4. These endeavours are supported by affiance, or a resolution to wait upon God till the blessings of the covenant be accomplished and made good. Though they meet with difficulties, they keep wrestling with God: Gen. xxxii. 26, 'I will not let thee go unless thou bless me.' There is an obstinate purpose: Job xiii. 15,' Though he slay me, yet will I trust in him.' So they will have Christ, whatever it cost them: Phil. iii. 8, 9, 'I count all things but loss for the excellency of the knowledge of Christ Jesus my Lord, for whom I have suffered the loss of all things, and do count them but dung, that I may win Christ, and be found in him, not having mine own righteousness, which is after the law, but that which is through the faith of Christ, the righteousness which is of God by faith.' Faith may be shaken, but it will not lose its hold; as a tree groweth though it be bended with the wind. Thus you see what it is to receive the word with our whole heart; not only to acknowledge the truth of it, but to choose and accept it as our direction, with all cheerfulness, and accordingly make out after the hopes of Christianity, resolving not to be discouraged, whatever entertainment we meet with from God and the world.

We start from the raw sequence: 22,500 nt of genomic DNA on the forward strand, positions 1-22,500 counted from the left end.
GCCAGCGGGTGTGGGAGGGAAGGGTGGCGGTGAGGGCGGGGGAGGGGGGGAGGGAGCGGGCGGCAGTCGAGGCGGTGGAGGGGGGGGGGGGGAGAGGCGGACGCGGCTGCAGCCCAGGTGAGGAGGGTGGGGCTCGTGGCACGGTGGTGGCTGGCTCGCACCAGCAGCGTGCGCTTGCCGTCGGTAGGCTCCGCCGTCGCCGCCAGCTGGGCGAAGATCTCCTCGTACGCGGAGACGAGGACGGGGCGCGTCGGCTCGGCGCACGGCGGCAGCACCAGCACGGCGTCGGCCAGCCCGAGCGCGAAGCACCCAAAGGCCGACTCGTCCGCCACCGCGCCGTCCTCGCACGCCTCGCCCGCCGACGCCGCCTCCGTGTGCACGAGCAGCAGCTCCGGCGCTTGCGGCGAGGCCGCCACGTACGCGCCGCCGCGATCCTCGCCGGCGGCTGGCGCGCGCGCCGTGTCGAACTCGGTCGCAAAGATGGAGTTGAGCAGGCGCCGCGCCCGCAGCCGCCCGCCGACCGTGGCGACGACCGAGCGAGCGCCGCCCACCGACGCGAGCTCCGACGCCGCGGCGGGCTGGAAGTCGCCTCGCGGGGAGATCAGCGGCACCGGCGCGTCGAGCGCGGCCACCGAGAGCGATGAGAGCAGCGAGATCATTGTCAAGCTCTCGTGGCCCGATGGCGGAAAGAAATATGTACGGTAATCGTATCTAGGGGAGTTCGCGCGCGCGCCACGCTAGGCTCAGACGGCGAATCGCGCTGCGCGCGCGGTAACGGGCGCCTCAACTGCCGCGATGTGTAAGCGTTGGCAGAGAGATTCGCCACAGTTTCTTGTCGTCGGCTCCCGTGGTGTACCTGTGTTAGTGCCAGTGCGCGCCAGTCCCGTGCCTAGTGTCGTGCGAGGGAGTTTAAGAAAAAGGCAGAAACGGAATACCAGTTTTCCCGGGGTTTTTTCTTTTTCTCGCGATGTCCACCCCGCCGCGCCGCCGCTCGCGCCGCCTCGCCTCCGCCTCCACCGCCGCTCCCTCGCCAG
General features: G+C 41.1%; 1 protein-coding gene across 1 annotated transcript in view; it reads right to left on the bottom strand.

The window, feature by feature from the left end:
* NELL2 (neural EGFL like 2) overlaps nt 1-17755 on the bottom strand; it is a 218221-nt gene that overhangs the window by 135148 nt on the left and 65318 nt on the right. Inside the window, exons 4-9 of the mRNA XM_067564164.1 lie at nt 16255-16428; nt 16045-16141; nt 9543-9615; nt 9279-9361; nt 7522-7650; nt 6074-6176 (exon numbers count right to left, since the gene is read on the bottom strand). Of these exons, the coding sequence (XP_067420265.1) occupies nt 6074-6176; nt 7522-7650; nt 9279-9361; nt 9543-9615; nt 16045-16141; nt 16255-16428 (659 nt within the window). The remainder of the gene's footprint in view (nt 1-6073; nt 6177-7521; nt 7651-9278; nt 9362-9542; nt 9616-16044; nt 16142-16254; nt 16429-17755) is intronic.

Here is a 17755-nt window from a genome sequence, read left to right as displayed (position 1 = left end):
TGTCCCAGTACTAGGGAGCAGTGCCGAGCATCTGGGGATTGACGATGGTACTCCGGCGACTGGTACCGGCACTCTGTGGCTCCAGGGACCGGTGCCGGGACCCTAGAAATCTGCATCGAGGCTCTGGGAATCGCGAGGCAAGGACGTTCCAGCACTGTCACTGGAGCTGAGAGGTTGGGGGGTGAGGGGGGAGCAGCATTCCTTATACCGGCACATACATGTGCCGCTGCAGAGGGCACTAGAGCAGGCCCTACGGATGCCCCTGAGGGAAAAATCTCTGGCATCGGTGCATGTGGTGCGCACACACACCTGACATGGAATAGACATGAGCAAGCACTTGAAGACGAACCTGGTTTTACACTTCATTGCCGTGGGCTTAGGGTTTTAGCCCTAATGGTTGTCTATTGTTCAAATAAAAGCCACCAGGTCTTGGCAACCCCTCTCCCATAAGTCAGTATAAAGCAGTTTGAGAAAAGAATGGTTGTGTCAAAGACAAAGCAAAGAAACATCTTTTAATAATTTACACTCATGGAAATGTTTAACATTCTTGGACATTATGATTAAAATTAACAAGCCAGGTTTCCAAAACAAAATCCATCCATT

Secondly, There is a receiving Christ with the whole heart Art thou willing to take Christ upon these terms? Yes, saith the soul, with all my heart. This answer were enough, if it were simple and genuine. But because we profane and prostitute these words to every slight matter, the deceit is not so easily discovered. We are wont to say of every trifle, I love such a thing with all my heart; I will do it with all my heart; whereas these words are of a sacred sound and importance; and did not we adulterate them so often as we do, but keep them consecrate to God, to whom alone they are proper, the very pronouncing of them would awaken conscience; we could not give such an answer but conscience would give us the lie. Let us then inquire into the thing, and see a little in the nature of the thing (for there is no trust in the expression), what this believing in Christ with all the heart, or receiving Christ with all the heart, doth imply. I answer